When the truck leaves the plant and is delivered to a customer or dealer, all wheel bearing and torque adjustments are done according to the manufacturer’s specifications. Unfortunately, the very first time a wheel is removed for a tire change or a brake job, the lug nuts are rarely put back on to controlled specs. Rather, they are slammed back on with a one-inch impact gun and are often tightened by as much as 200 to 400 ft.-lbs. over spec. This over-tightening is the one of the major reasons that wheel offs occur, due to the stretching of the studs beyond their yield points.
Over-tightening can also damage the lug nuts, wheels and hubs. These wheels will be taken off and put back on dozens of times over the life of the vehicle, each time being subjected to different tightening methods and/or numerous torque levels – in short, a wheel-off waiting to happen.
I have found options in the aftermarket that allow fleet technicians to install all of the lug nuts on the wheel to the exact, consistent specifications of the manufacturer (or fleet maintenance practices), which reduces the potential damage caused by excessive over tightening. The solution is a hand-held, pneumatic nut runner (air torque wrench). There are numerous brands from different companies, but Chicago Pneumatic manufactures the one I like best, the Blue Tork. This precision hand-held tool is not an impact gun. It is a precision nut runner that uses technology approved by international standards for measuring torque. The tool is quiet, and since it is not an impact gun, it is smooth and gentle with regard to the hands and arms of the technician.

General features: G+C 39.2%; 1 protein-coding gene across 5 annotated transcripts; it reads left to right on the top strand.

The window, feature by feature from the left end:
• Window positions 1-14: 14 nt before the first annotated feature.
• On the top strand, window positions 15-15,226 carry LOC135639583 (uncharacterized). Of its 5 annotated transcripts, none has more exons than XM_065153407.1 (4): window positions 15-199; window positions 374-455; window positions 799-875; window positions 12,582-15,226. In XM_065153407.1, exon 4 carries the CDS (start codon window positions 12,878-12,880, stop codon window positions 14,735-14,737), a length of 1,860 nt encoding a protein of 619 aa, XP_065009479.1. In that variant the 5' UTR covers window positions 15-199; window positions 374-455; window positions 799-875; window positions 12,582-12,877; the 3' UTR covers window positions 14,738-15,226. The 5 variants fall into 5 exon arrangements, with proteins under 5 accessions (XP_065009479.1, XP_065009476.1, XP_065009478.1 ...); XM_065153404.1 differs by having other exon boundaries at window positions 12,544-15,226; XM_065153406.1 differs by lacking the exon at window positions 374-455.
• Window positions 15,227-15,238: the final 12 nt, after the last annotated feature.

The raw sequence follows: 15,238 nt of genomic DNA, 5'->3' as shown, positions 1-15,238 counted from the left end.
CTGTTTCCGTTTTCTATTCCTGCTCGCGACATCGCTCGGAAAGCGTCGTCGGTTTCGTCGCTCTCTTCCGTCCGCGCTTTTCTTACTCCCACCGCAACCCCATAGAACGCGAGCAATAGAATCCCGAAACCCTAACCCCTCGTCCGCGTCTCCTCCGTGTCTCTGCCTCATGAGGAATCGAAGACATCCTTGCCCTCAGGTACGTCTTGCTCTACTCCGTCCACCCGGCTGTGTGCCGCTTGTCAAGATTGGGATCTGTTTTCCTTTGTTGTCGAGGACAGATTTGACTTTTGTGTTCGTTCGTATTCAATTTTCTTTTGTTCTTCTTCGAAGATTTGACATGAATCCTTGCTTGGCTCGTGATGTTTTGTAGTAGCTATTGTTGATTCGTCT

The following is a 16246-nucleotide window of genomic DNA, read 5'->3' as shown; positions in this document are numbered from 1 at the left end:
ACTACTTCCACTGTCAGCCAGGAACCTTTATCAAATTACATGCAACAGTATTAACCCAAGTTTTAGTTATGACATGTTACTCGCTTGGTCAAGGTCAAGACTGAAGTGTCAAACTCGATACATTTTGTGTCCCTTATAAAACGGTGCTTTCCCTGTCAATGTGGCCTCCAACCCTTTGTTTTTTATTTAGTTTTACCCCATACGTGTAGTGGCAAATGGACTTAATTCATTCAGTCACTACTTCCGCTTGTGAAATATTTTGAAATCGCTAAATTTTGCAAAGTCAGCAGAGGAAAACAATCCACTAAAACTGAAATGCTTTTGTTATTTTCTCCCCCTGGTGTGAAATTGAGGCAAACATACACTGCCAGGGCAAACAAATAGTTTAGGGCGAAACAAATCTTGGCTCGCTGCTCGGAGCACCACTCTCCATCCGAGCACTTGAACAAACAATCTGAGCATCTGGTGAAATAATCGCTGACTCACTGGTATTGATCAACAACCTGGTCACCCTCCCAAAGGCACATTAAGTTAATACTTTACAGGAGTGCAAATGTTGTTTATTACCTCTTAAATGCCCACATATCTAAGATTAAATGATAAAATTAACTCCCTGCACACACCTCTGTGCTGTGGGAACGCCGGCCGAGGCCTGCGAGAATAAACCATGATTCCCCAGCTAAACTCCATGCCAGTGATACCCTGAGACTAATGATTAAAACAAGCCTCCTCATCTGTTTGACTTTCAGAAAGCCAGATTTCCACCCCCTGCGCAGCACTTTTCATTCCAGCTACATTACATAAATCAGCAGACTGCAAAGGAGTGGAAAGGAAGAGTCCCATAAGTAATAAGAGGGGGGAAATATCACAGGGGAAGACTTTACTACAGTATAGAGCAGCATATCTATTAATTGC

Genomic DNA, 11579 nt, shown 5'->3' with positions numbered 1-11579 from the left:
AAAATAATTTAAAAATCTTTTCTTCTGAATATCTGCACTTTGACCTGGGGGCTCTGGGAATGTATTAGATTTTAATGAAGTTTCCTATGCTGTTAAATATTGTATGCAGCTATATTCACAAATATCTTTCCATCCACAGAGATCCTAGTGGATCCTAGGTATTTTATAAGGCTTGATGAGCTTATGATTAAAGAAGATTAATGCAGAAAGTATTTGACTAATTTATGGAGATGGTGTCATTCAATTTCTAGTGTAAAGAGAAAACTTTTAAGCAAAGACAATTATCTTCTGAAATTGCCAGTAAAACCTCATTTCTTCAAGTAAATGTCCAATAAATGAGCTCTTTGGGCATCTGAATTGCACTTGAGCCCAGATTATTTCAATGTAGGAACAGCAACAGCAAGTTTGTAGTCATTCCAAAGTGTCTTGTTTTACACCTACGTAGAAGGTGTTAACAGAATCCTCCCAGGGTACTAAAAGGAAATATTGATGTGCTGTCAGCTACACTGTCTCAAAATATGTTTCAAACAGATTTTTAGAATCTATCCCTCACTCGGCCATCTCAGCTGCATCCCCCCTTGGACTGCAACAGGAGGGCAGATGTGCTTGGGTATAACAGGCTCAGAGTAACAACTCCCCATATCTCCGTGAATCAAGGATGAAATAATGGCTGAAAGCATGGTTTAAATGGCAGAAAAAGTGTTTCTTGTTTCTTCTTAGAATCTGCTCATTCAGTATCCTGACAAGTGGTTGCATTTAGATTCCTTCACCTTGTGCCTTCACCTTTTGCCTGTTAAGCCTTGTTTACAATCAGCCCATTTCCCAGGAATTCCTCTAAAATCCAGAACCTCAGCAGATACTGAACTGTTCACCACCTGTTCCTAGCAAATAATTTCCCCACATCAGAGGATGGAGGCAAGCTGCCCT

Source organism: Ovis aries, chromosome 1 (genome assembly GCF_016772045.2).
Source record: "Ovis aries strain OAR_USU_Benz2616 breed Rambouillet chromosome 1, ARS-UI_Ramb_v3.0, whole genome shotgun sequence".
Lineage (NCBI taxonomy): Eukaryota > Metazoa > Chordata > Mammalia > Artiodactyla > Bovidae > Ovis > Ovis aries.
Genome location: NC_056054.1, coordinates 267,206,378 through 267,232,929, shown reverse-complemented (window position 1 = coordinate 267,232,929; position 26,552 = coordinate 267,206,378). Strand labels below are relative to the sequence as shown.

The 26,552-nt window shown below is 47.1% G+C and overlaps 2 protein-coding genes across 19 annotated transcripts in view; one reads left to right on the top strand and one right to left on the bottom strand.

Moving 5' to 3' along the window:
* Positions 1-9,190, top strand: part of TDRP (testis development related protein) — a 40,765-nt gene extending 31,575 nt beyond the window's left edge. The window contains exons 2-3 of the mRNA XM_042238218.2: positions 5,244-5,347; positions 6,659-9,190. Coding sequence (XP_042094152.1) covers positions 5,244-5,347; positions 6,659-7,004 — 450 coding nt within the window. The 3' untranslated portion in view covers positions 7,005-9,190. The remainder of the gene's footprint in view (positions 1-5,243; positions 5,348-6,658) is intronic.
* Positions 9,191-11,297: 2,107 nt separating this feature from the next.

With this type of tool, fleet shop technicians can be confident that they have installed the wheel and the lug nuts to the exact specifications. If your maintenance program includes torquing every wheel at each PM, you may want to use a nut runner to reduce physical labor and to possibly avoid an injured employee/workmen comp claim – or worse, a wheel-off situation.
Over the last 30 years of my career in this industry, I have been advising fleets to do frequent torquing and, where volume permits, use the proper air torque wrench.